Muslims mark end of Ramadan with Eid prayers, though wars in Gaza, Syria cloud celebrations

Published: July 28, 2014

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An Indian Muslim girl displays her henna decorated hands at a roadside stall ahead of the Muslim festivities of Eid al-Fitr, in Mumbai on July 28, 2014. Muslims around the world are preparing to celebrate the Eid al-Fitr holiday, which marks the end of the fasting month of Ramadan.

AYA BATRAWY 
THE ASSOCIATED PRESS

DUBAI, United Arab Emirates — Millions of Muslims across the world celebrated the first day of the Eid al-Fitr holiday Monday, which marks the end of the monthlong fast of Ramadan.

The three-day-long Eid al-Fitr holiday is a time to celebrate the completion of Ramadan, a month devoted to worship and repentance during which observing Muslims abstain from food and water from sunrise to sunset every day.

But the mood was dark for millions of people affected by the Syrian civil war, the Gaza war and the militant advance in Iraq. Many were just too busy trying to survive to observe the holiday.

Beyond the Middle East, the few remaining Muslims in the Central African Republic’s capital city ventured out to a mosque under the watchful guard of armed peacekeepers. Others like Aminata Bary stayed at home, still too fearful to venture out for fear of attack from Christian militias who drove thousands of Muslims from the capital this year.

In the Philippines, an insurgent group attacked people travelling to celebrate with their families, killing 21, including at least six children, in the bloodiest incident by the gunmen in recent years.

In Gaza City, streets were largely deserted, as residents huddled indoors for safety. More than 1,040 Gazans have been killed, more than 6,000 wounded and tens of thousands displaced in the last three weeks of fighting between Israel and Hamas, according to Palestinian officials. Israel has seen 43 Israeli soldiers and three civilians killed.

“All we think about is to stay safe,” said Fedaa Abul Atta, a nurse and mother of six. The family was grieving the death of her nephew, killed in an airstrike. Her house among hundreds demolished by Israeli fire in the Gaza City neighbourhood of Shijaiyah.

The mood was equally subdued for the more than 1 million Syrian refugees in Lebanon.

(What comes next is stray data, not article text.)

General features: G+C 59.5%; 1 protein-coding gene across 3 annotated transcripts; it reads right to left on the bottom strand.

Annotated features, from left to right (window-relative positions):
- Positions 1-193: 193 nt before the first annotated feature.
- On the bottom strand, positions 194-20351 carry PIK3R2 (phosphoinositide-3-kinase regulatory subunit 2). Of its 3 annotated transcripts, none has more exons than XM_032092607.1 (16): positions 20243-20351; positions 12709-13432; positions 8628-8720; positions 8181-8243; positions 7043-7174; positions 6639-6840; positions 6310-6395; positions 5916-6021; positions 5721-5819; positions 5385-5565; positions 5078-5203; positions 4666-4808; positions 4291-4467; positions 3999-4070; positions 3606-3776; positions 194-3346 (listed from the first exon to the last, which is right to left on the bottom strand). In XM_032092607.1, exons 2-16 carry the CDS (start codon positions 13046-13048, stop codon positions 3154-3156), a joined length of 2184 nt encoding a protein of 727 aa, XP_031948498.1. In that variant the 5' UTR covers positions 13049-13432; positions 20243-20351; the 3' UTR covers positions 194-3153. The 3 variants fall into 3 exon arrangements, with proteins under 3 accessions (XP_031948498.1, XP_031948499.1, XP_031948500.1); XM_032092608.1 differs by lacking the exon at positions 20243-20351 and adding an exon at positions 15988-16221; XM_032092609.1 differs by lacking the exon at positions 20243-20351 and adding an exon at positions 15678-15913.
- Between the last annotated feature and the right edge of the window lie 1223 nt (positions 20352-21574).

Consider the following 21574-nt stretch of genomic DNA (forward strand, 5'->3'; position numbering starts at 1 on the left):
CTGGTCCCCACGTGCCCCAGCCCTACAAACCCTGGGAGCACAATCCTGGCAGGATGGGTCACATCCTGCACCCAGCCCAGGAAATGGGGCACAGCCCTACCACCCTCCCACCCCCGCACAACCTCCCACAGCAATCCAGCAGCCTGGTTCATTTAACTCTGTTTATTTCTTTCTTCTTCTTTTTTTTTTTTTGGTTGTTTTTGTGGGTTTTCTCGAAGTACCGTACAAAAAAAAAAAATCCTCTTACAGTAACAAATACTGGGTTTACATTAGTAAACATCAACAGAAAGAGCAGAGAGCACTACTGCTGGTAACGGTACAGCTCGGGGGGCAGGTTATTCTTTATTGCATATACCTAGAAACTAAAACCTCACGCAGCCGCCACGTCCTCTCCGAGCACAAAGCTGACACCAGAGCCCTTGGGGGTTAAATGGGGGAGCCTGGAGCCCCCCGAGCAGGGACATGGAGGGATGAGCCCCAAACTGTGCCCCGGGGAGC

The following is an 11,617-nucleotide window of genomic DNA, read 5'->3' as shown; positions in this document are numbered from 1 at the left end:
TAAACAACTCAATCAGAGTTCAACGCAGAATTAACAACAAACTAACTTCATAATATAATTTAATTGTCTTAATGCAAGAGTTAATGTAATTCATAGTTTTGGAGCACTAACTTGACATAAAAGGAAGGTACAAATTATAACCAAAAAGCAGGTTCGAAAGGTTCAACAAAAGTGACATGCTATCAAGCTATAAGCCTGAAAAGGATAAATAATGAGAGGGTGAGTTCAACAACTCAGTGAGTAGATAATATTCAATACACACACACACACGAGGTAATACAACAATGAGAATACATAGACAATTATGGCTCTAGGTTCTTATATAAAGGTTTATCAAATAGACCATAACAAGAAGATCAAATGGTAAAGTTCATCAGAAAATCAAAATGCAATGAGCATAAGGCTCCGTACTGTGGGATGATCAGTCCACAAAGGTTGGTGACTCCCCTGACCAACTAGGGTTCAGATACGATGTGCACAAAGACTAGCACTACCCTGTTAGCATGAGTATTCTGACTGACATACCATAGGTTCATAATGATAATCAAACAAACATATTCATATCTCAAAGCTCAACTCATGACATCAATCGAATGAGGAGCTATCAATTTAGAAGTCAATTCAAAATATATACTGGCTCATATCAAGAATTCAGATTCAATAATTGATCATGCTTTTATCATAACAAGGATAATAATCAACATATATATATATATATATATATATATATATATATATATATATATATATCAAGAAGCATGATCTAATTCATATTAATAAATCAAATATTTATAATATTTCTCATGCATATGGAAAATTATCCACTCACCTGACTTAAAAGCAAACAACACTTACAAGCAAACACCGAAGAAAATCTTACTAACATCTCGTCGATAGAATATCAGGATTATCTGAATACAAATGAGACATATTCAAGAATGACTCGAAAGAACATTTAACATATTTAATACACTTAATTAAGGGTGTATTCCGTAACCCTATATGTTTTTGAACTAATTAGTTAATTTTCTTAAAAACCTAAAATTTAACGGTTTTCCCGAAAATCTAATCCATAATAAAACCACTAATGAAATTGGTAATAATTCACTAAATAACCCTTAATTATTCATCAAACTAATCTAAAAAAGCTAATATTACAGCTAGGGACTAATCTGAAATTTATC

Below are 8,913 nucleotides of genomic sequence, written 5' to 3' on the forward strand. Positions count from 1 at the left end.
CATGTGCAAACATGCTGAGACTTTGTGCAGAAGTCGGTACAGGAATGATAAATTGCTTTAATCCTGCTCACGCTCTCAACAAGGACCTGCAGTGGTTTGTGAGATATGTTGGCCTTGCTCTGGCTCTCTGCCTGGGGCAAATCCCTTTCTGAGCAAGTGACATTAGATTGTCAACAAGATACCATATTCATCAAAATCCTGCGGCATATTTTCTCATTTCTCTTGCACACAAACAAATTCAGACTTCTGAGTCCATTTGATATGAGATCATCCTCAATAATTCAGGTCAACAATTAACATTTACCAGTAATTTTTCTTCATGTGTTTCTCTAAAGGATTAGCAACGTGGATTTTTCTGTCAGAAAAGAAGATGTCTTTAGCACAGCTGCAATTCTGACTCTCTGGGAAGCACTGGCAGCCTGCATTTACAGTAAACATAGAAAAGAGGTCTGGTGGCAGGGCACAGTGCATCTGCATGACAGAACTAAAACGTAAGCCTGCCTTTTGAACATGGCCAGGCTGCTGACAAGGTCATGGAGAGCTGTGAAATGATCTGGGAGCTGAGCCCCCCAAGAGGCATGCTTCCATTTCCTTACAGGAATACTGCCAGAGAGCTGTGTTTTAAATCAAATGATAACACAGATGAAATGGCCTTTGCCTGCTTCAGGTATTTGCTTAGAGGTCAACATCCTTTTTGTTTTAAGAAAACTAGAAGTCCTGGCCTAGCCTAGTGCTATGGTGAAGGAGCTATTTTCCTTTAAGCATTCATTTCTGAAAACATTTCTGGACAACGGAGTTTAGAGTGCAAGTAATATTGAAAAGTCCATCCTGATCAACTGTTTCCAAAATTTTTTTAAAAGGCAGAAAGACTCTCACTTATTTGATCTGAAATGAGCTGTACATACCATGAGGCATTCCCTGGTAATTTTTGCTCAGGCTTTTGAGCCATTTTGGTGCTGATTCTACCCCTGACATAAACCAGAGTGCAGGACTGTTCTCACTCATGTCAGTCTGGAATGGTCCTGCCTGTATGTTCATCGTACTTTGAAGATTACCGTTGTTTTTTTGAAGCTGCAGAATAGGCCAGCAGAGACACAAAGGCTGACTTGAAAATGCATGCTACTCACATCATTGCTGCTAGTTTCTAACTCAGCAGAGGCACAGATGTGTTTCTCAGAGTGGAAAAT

“Eid has no flavour here at all,” said Umm Ammar, who fled her country three years ago with her family and now lives in an encampment in Lebanon’s eastern Bekaa Valley. “We want to celebrate Eid in Syria, in our homes.”

Despite frequent car bombings in Iraq’s capital of Baghdad, shoppers packed malls and stores ahead of Eid in anticipation of family gatherings.

Muslims in Indonesia, across the Middle East, parts of Africa, Europe and the U.S. marked Eid on Monday. Millions in Morocco, India and most of Pakistan are still fasting and will likely celebrate Eid on Tuesday. That’s because Muslims use a lunar calendar and a moon-sighting methodology that can lead to the month of fasting ending on different days.

In West Africa, Eid prayers were dedicated to the victims of two tragedies in the region — the crash of an Air Algerie plane that killed 118 people and an ongoing Ebola outbreak that has killed more than 670.

Eid celebrations were less extravagant than usual in Malaysia as it tried to come to terms with loss of two Malaysian Airlines flights. Malaysian Prime Minister Najib Razak and his Cabinet cancelled their celebrations to mourn for the victims.

Similarly, Lebanese Prime Minister Tammam Salam announced that he would not be receiving guests or congratulations because of the situation in nearby Gaza. Turkish President Abdullah Gul reminded people in his Eid message that though Turkey was enjoying a peaceful holiday, many of its neighbours were not.

In Qatar’s capital city of Doha, celebrations were cancelled in one area and in another the festivities were curbed back to mourn victims in Gaza. Some restaurants also had donation boxes and said they would donate their Eid profits to Gaza.

Iman Eddbali, 26, said the imam leading prayers in her local mosque in Doha urged worshippers to be happy for those who cannot be happy this year.

“It is a religious duty to celebrate the end of Ramadan, … but at the same time it would be indecent to overdo it this year,” she said. “We just can’t ignore that there are many, many people, not just in Palestine, that simply just can’t even have a proper day to rest and mourn their dead.”

——

Associated Press writers Zeina Karam in Beirut; Vivian Salama in Baghdad; Suzan Fraser in Ankara, Turkey; Karin Laub in Gaza City, Gaza Strip; Riaz Khan in Peshawar, Pakistan; Satish Cheney in Kuala Lampur, Malaysia; Jim Gomez in Manila, Philippines; Steve Niko in Bangui, Central African Republic; and Boubacar Diallo in Conakry, Guinea contributed to this report.

11:50ET 28-07-14

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